AP NEWS

North Carolina elections board replaces executive director

May 13, 2019
FILE - In this Feb. 19, 2019, file photo, Kim Westbrook Strach, left, executive director of the Bipartisan State Board of Elections & Ethics Enforcement, questions a witness during the second day of a public evidentiary hearing on the 9th congressional district voting irregularities investigation at the North Carolina State Bar in Raleigh, N.C. North Carolina's Democratic-led elections board will have a new chief administrator. On a party-line 3-2 vote Monday, May 13, the State Board of Elections chose Karen Brinson Bell as the next executive director. The action means Strach will be out of the job she's held since 2013. (Travis Long/The News & Observer via AP, Pool, File)

RALEIGH, N.C. (AP) — North Carolina’s elections board — now back in Democratic hands following lengthy litigation — voted Monday to replace the Republican-backed chief administrator who recently led an investigation into absentee-ballot fraud in a congressional race.

On a 3-2 party-line vote, the State Board of Elections chose Karen Brinson Bell as the next executive director starting June 1. The vote, which took place on the eve of a do-over Republican primary for the congressional seat, effectively ousts current director Kim Strach, who has held the job since 2013.

Bell, a Duplin County native now living in South Carolina, is a former regional staffer for the elections board and ex-director of the Transylvania County elections board.

GOP legislators and Democratic Gov. Roy Cooper have been fighting over the board’s composition for the past two years. First, Republicans passed laws that prevented the governor’s party from holding the majority, leaving it essentially equally divided. Then courts ruled in favor of Cooper, and the board composition shifted back to the way it was for decades, with the governor’s party getting the most seats. While the matter was in limbo, the board had eight or nine members, or wasn’t seated at all.

The state elections board in February found last year’s race for the 9th Congressional District seat tainted when Republican Mark Harris used a political operative who improperly handled mail-in ballots, according to testimony. Harris, who narrowly led after November’s votes were counted, opted not to run again. Ten other Republicans are running in Tuesday’s primary. Democratic candidate Dan McCready faced no primary opponent.

Over her nearly two-decade career at the state board, Strach also oversaw campaign finance investigations of Democratic House Speaker Jim Black and former Democratic Gov. Mike Easley, as well as Republican state Sen. Fletcher Hartsell. She also carried out a photo voter identification mandate in 2016 and addressed election security.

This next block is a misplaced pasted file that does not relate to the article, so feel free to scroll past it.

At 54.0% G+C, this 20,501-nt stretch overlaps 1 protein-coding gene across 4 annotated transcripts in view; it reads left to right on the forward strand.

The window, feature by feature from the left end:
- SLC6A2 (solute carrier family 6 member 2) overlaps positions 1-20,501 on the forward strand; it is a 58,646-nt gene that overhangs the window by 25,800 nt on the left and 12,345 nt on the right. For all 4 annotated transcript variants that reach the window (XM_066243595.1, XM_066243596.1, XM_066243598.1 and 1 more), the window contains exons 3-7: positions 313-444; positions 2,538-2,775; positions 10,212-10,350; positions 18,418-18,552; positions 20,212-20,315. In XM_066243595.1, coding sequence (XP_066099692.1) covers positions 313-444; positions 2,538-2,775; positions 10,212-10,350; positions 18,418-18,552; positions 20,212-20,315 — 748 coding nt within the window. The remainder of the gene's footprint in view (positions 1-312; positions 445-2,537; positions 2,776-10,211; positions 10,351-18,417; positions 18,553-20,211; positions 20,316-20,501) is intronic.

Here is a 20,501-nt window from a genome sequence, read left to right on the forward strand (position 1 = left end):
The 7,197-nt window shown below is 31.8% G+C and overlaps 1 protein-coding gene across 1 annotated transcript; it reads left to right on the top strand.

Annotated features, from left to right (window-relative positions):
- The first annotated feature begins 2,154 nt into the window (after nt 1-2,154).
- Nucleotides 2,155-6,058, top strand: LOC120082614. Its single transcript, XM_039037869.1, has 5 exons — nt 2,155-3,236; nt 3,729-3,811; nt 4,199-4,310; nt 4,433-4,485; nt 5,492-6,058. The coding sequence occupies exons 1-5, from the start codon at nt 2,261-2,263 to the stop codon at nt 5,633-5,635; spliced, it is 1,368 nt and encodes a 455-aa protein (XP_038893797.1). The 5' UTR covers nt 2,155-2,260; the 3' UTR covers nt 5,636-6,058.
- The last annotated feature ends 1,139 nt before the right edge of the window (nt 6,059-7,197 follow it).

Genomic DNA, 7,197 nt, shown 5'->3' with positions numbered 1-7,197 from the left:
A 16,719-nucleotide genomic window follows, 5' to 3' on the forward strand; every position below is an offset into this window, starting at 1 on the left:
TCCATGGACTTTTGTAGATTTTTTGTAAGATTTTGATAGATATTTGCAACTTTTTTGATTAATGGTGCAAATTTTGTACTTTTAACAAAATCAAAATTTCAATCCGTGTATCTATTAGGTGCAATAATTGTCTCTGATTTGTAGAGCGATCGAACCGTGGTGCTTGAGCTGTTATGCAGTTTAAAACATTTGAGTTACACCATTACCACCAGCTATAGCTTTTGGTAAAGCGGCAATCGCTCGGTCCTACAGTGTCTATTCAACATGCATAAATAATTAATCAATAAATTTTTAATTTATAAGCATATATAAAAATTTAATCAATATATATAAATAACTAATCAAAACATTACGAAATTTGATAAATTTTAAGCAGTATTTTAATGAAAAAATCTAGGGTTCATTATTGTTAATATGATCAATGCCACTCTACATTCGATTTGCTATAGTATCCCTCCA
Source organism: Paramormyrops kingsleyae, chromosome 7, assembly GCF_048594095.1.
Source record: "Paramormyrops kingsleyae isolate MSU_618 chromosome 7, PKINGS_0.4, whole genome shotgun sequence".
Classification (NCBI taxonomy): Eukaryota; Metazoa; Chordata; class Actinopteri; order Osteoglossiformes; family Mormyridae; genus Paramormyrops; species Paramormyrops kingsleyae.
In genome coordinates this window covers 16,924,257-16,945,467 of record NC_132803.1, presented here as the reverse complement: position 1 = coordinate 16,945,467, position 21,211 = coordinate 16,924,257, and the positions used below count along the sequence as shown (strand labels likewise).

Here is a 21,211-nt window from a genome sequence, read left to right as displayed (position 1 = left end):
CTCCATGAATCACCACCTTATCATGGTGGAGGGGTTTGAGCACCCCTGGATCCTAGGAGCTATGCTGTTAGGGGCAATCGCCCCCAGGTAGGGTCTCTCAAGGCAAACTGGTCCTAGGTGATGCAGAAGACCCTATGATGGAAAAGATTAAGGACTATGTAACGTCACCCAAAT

While praising Strach’s work, elections board Chairman Bob Cordle said Monday that someone like Bell, who has extensive election administration experience, is needed at the helm for the massive 2020 elections in all 100 counties. A new voter ID requirement, replacing the old mandate struck down by the courts, also is set to take effect in 2020.

Cordle, a Democrat, also said the 9th District probe and other investigations have revealed shortcomings among county election boards.

“Kim has been a great investigator, but we need a change in our focus for the state board to work on the administration of our elections” in the state’s 100 counties in 2020, Cordle said in a conference call. “They’re very complicated.”

Republican board member Ken Raymond argued for the reappointment of Strach, who he said politicians from both sides of the political aisle found to be fair and impartial. Otherwise, Raymond said, it looked like Strach’s removal was “strictly political.”

“Is there at all a compelling reason to make such a big change in top management structure at the Board of Elections during a time when we’re having two special congressional elections?” Raymond asked. In addition to the 9th District, voters in the 3rd District are holding a special election to choose a successor to the late U.S. Rep. Walter Jones Jr. A Republican primary runoff is in July, followed by a general election in September.

GOP legislators accused Cooper of using his hand-picked board members to get rid of Strach. The state Democratic Party fired back, saying Monday that the Republican board majority appointed by then-Gov. Pat McCrory had hand-picked Strach in 2013.

The Democrats noted that Strach’s husband represented Republican lawmakers in a redistricting and voter ID legal battle with Democrats or their allies. A Cooper spokesman did not respond to a request for comment on the leadership change.

Strach will work through the end of the month. On Monday, she was in Bladen County, the flashpoint of the 9th District investigation, to monitor Tuesday’s primary balloting there.

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